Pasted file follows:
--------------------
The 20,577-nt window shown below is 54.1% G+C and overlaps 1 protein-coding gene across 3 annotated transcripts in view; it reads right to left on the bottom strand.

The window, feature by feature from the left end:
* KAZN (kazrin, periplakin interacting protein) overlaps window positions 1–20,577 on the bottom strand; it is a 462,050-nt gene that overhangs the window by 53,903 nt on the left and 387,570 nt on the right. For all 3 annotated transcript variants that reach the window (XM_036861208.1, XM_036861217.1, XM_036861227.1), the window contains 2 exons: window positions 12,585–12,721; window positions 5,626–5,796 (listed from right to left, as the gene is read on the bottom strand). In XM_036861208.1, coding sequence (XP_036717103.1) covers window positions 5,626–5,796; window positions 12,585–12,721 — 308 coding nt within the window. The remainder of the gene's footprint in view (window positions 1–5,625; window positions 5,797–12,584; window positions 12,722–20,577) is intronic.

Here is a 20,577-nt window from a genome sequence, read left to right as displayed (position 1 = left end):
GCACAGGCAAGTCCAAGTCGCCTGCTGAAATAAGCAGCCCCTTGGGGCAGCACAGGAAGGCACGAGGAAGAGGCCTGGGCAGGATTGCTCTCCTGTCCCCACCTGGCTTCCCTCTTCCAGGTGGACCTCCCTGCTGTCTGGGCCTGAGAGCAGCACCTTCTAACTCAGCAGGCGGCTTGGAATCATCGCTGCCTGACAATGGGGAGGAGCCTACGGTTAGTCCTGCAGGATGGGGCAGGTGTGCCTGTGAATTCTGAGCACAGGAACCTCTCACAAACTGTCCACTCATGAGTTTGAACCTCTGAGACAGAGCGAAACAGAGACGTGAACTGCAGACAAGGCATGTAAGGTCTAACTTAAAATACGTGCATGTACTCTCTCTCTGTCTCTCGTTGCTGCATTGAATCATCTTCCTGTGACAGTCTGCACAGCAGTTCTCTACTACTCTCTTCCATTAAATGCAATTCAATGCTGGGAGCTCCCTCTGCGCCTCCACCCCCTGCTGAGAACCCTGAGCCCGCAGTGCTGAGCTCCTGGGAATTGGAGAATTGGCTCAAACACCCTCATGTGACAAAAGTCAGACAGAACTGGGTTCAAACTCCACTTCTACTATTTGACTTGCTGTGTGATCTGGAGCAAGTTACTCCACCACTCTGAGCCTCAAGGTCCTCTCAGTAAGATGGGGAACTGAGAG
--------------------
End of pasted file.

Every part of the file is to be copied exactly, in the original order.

The 20,577-nt window shown below is 54.1% G+C and overlaps 1 protein-coding gene across 3 annotated transcripts in view; it reads right to left on the bottom strand.

The window, feature by feature from the left end:
* KAZN (kazrin, periplakin interacting protein) overlaps window positions 1–20,577 on the bottom strand; it is a 462,050-nt gene that overhangs the window by 53,903 nt on the left and 387,570 nt on the right. For all 3 annotated transcript variants that reach the window (XM_036861208.1, XM_036861217.1, XM_036861227.1), the window contains 2 exons: window positions 12,585–12,721; window positions 5,626–5,796 (listed from right to left, as the gene is read on the bottom strand). In XM_036861208.1, coding sequence (XP_036717103.1) covers window positions 5,626–5,796; window positions 12,585–12,721 — 308 coding nt within the window. The remainder of the gene's footprint in view (window positions 1–5,625; window positions 5,797–12,584; window positions 12,722–20,577) is intronic.

Here is a 20,577-nt window from a genome sequence, read left to right as displayed (position 1 = left end):
GCACAGGCAAGTCCAAGTCGCCTGCTGAAATAAGCAGCCCCTTGGGGCAGCACAGGAAGGCACGAGGAAGAGGCCTGGGCAGGATTGCTCTCCTGTCCCCACCTGGCTTCCCTCTTCCAGGTGGACCTCCCTGCTGTCTGGGCCTGAGAGCAGCACCTTCTAACTCAGCAGGCGGCTTGGAATCATCGCTGCCTGACAATGGGGAGGAGCCTACGGTTAGTCCTGCAGGATGGGGCAGGTGTGCCTGTGAATTCTGAGCACAGGAACCTCTCACAAACTGTCCACTCATGAGTTTGAACCTCTGAGACAGAGCGAAACAGAGACGTGAACTGCAGACAAGGCATGTAAGGTCTAACTTAAAATACGTGCATGTACTCTCTCTCTGTCTCTCGTTGCTGCATTGAATCATCTTCCTGTGACAGTCTGCACAGCAGTTCTCTACTACTCTCTTCCATTAAATGCAATTCAATGCTGGGAGCTCCCTCTGCGCCTCCACCCCCTGCTGAGAACCCTGAGCCCGCAGTGCTGAGCTCCTGGGAATTGGAGAATTGGCTCAAACACCCTCATGTGACAAAAGTCAGACAGAACTGGGTTCAAACTCCACTTCTACTATTTGACTTGCTGTGTGATCTGGAGCAAGTTACTCCACCACTCTGAGCCTCAAGGTCCTCTCAGTAAGATGGGGAACTGAGAG